Voltlog #296 – Microscope Camera Focus Issue Fixed!

Welcome to a new Voltlog, as you may remember in Voltlog #282 I got a new trinocular microscope and then in Voltlog #292 I got a new camera because the one shipped with the microscope had issues. Banggood till this day did not replace the camera which I believe is defective, they kept asking me to try these various settings in the camera menu to improve the brightness but none worked.

Now to get a good image and have both the camera in focus and the eyepieces you will need some kind of reduction, an optical adapter between the camera and the microscope port. So first I got this SZMCTV 0.3X adapter, after reading some reviews who were claiming this will give the best field of view.

After installing this adapter I noticed the field of view was almost the same as through the eyepiece which is great but I couldn’t get it in perfect focus with the limited adjustment available on the adapter and I was getting this tunnel vision which I couldn’t quite explain but it was obviously not what you want to see.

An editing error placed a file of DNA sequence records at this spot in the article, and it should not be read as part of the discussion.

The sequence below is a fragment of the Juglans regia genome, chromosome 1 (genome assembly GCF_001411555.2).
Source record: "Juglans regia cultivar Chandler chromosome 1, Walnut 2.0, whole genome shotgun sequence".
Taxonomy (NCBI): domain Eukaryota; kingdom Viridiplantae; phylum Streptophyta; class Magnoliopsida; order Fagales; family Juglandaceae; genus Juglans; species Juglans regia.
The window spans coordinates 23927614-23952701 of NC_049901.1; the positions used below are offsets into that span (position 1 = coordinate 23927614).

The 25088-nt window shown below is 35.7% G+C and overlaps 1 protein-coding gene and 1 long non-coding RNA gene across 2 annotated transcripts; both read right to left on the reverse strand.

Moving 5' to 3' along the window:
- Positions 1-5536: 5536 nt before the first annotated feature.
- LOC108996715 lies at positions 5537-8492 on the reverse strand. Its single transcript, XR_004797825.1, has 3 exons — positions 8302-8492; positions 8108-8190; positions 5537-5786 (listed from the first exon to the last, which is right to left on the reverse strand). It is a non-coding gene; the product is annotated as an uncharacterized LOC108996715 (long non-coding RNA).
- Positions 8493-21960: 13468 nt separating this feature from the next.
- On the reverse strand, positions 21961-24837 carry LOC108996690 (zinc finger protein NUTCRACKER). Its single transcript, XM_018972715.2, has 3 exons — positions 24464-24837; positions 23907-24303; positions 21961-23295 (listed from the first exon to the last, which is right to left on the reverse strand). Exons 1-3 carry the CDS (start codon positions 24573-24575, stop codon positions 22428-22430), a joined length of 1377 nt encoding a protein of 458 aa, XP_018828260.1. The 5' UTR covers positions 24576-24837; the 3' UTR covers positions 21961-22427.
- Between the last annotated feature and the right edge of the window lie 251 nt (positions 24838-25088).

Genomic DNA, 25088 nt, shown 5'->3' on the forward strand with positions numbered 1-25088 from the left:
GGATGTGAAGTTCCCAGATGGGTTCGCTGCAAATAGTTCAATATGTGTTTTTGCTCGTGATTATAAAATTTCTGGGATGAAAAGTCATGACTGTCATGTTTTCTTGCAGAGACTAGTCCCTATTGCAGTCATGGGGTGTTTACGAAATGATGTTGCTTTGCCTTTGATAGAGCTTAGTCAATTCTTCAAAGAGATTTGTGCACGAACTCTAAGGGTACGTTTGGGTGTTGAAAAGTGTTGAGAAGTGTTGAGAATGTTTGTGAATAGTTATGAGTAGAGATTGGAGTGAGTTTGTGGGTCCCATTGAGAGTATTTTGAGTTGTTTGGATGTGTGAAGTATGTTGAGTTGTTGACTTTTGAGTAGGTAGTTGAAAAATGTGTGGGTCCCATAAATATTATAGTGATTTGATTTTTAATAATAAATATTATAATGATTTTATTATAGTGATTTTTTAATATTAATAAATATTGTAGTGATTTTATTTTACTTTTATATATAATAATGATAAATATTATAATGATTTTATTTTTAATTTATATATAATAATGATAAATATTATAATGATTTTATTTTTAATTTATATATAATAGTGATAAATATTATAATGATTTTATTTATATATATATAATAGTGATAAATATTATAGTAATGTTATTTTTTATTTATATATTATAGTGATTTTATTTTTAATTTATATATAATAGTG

And so I got this newer wide body 0.5 adapter and installed it on my microscope and the problem was solved I could now get my camera into focus at the same time with the eye pieces but with a loss in the field of view due to the 0.5x adapter. Getting the SZMCTV 0.5X adapter would probably also work, that’s a bit cheaper, but I went with the recommendation of getting the newer type of adapter with better optics.

Voltlog #292 – Hayear Full HD 34MP Microscope Camera Review HY-1139

Welcome to a new Voltlog, you might recognize this, the trinocular microscope which I reviewed in Voltlog #282, it’s a great tool to have especially if you start to feel your eyesight is getting weaker but also if you have good eyesight you can’t possibly solder 0402 passives comfortably or you can’t spot very small problems on soldering joints without something like this.